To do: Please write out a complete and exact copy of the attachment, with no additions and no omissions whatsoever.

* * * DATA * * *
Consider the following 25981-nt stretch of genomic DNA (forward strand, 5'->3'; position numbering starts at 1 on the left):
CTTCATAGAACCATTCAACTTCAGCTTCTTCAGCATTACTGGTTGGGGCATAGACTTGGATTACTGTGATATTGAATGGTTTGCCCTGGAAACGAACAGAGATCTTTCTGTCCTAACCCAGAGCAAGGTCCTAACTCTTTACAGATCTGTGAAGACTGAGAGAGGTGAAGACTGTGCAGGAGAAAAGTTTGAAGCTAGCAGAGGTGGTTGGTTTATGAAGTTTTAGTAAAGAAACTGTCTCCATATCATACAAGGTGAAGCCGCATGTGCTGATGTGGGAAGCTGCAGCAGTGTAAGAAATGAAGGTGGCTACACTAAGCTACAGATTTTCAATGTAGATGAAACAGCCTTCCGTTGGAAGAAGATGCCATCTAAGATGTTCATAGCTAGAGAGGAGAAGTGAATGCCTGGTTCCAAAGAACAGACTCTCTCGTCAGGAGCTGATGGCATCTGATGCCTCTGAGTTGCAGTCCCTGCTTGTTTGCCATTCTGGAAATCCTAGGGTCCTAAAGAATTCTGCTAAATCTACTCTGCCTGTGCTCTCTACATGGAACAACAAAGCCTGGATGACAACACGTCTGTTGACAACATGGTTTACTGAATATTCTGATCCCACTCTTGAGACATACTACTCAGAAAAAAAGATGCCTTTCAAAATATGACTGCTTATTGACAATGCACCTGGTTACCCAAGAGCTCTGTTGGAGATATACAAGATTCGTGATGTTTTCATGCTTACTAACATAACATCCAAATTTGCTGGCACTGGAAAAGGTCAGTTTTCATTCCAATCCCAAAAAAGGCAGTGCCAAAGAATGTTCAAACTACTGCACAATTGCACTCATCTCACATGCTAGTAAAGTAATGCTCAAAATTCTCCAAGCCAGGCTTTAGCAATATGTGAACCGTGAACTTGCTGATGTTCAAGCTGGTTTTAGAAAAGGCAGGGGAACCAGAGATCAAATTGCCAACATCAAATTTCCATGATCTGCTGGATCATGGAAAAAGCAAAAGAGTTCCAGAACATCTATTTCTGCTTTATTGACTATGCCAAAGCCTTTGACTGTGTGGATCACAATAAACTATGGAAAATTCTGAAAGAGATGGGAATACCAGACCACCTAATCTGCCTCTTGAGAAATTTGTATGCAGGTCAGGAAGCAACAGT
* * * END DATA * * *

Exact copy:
Consider the following 25981-nt stretch of genomic DNA (forward strand, 5'->3'; position numbering starts at 1 on the left):
CTTCATAGAACCATTCAACTTCAGCTTCTTCAGCATTACTGGTTGGGGCATAGACTTGGATTACTGTGATATTGAATGGTTTGCCCTGGAAACGAACAGAGATCTTTCTGTCCTAACCCAGAGCAAGGTCCTAACTCTTTACAGATCTGTGAAGACTGAGAGAGGTGAAGACTGTGCAGGAGAAAAGTTTGAAGCTAGCAGAGGTGGTTGGTTTATGAAGTTTTAGTAAAGAAACTGTCTCCATATCATACAAGGTGAAGCCGCATGTGCTGATGTGGGAAGCTGCAGCAGTGTAAGAAATGAAGGTGGCTACACTAAGCTACAGATTTTCAATGTAGATGAAACAGCCTTCCGTTGGAAGAAGATGCCATCTAAGATGTTCATAGCTAGAGAGGAGAAGTGAATGCCTGGTTCCAAAGAACAGACTCTCTCGTCAGGAGCTGATGGCATCTGATGCCTCTGAGTTGCAGTCCCTGCTTGTTTGCCATTCTGGAAATCCTAGGGTCCTAAAGAATTCTGCTAAATCTACTCTGCCTGTGCTCTCTACATGGAACAACAAAGCCTGGATGACAACACGTCTGTTGACAACATGGTTTACTGAATATTCTGATCCCACTCTTGAGACATACTACTCAGAAAAAAAGATGCCTTTCAAAATATGACTGCTTATTGACAATGCACCTGGTTACCCAAGAGCTCTGTTGGAGATATACAAGATTCGTGATGTTTTCATGCTTACTAACATAACATCCAAATTTGCTGGCACTGGAAAAGGTCAGTTTTCATTCCAATCCCAAAAAAGGCAGTGCCAAAGAATGTTCAAACTACTGCACAATTGCACTCATCTCACATGCTAGTAAAGTAATGCTCAAAATTCTCCAAGCCAGGCTTTAGCAATATGTGAACCGTGAACTTGCTGATGTTCAAGCTGGTTTTAGAAAAGGCAGGGGAACCAGAGATCAAATTGCCAACATCAAATTTCCATGATCTGCTGGATCATGGAAAAAGCAAAAGAGTTCCAGAACATCTATTTCTGCTTTATTGACTATGCCAAAGCCTTTGACTGTGTGGATCACAATAAACTATGGAAAATTCTGAAAGAGATGGGAATACCAGACCACCTAATCTGCCTCTTGAGAAATTTGTATGCAGGTCAGGAAGCAACAGT